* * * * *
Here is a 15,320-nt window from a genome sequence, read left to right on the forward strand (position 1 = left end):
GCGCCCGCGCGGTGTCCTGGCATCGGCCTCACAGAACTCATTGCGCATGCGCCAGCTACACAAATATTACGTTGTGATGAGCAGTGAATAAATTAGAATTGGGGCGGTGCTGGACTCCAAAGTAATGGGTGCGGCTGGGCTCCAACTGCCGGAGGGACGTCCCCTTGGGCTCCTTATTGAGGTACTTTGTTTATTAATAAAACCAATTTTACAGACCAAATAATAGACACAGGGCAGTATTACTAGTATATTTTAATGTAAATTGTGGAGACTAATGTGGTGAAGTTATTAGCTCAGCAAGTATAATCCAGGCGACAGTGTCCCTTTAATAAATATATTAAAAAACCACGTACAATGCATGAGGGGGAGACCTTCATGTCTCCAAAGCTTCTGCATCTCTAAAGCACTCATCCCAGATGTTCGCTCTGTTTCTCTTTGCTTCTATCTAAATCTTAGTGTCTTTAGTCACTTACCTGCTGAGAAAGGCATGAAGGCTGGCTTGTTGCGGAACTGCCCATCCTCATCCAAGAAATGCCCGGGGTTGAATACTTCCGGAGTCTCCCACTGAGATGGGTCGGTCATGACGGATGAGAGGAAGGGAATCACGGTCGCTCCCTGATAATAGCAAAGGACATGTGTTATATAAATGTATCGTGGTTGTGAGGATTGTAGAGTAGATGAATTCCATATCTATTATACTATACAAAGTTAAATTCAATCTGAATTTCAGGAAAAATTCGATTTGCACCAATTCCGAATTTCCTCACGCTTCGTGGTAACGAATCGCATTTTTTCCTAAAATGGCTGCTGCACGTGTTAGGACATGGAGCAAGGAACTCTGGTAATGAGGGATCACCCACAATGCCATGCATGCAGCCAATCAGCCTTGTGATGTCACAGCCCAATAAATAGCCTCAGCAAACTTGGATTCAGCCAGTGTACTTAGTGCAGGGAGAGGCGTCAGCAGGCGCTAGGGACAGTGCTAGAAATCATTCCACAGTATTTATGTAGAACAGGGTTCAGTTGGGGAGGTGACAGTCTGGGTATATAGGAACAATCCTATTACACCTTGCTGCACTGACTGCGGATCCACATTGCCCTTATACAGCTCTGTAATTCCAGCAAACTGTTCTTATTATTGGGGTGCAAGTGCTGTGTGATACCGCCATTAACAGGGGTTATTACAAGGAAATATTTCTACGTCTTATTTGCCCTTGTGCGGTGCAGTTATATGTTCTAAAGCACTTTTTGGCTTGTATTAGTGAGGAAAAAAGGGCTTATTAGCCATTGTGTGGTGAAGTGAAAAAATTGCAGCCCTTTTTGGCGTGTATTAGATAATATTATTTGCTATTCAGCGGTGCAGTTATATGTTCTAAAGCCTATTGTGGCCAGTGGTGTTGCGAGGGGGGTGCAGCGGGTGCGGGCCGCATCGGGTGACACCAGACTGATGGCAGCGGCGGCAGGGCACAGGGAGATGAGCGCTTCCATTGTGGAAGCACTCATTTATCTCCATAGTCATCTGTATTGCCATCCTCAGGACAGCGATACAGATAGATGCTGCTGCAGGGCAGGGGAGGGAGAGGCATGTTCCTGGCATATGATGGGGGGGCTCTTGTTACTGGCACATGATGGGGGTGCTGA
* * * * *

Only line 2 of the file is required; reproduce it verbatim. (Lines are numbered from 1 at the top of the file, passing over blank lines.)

GCGCCCGCGCGGTGTCCTGGCATCGGCCTCACAGAACTCATTGCGCATGCGCCAGCTACACAAATATTACGTTGTGATGAGCAGTGAATAAATTAGAATTGGGGCGGTGCTGGACTCCAAAGTAATGGGTGCGGCTGGGCTCCAACTGCCGGAGGGACGTCCCCTTGGGCTCCTTATTGAGGTACTTTGTTTATTAATAAAACCAATTTTACAGACCAAATAATAGACACAGGGCAGTATTACTAGTATATTTTAATGTAAATTGTGGAGACTAATGTGGTGAAGTTATTAGCTCAGCAAGTATAATCCAGGCGACAGTGTCCCTTTAATAAATATATTAAAAAACCACGTACAATGCATGAGGGGGAGACCTTCATGTCTCCAAAGCTTCTGCATCTCTAAAGCACTCATCCCAGATGTTCGCTCTGTTTCTCTTTGCTTCTATCTAAATCTTAGTGTCTTTAGTCACTTACCTGCTGAGAAAGGCATGAAGGCTGGCTTGTTGCGGAACTGCCCATCCTCATCCAAGAAATGCCCGGGGTTGAATACTTCCGGAGTCTCCCACTGAGATGGGTCGGTCATGACGGATGAGAGGAAGGGAATCACGGTCGCTCCCTGATAATAGCAAAGGACATGTGTTATATAAATGTATCGTGGTTGTGAGGATTGTAGAGTAGATGAATTCCATATCTATTATACTATACAAAGTTAAATTCAATCTGAATTTCAGGAAAAATTCGATTTGCACCAATTCCGAATTTCCTCACGCTTCGTGGTAACGAATCGCATTTTTTCCTAAAATGGCTGCTGCACGTGTTAGGACATGGAGCAAGGAACTCTGGTAATGAGGGATCACCCACAATGCCATGCATGCAGCCAATCAGCCTTGTGATGTCACAGCCCAATAAATAGCCTCAGCAAACTTGGATTCAGCCAGTGTACTTAGTGCAGGGAGAGGCGTCAGCAGGCGCTAGGGACAGTGCTAGAAATCATTCCACAGTATTTATGTAGAACAGGGTTCAGTTGGGGAGGTGACAGTCTGGGTATATAGGAACAATCCTATTACACCTTGCTGCACTGACTGCGGATCCACATTGCCCTTATACAGCTCTGTAATTCCAGCAAACTGTTCTTATTATTGGGGTGCAAGTGCTGTGTGATACCGCCATTAACAGGGGTTATTACAAGGAAATATTTCTACGTCTTATTTGCCCTTGTGCGGTGCAGTTATATGTTCTAAAGCACTTTTTGGCTTGTATTAGTGAGGAAAAAAGGGCTTATTAGCCATTGTGTGGTGAAGTGAAAAAATTGCAGCCCTTTTTGGCGTGTATTAGATAATATTATTTGCTATTCAGCGGTGCAGTTATATGTTCTAAAGCCTATTGTGGCCAGTGGTGTTGCGAGGGGGGTGCAGCGGGTGCGGGCCGCATCGGGTGACACCAGACTGATGGCAGCGGCGGCAGGGCACAGGGAGATGAGCGCTTCCATTGTGGAAGCACTCATTTATCTCCATAGTCATCTGTATTGCCATCCTCAGGACAGCGATACAGATAGATGCTGCTGCAGGGCAGGGGAGGGAGAGGCATGTTCCTGGCATATGATGGGGGGGCTCTTGTTACTGGCACATGATGGGGGTGCTGA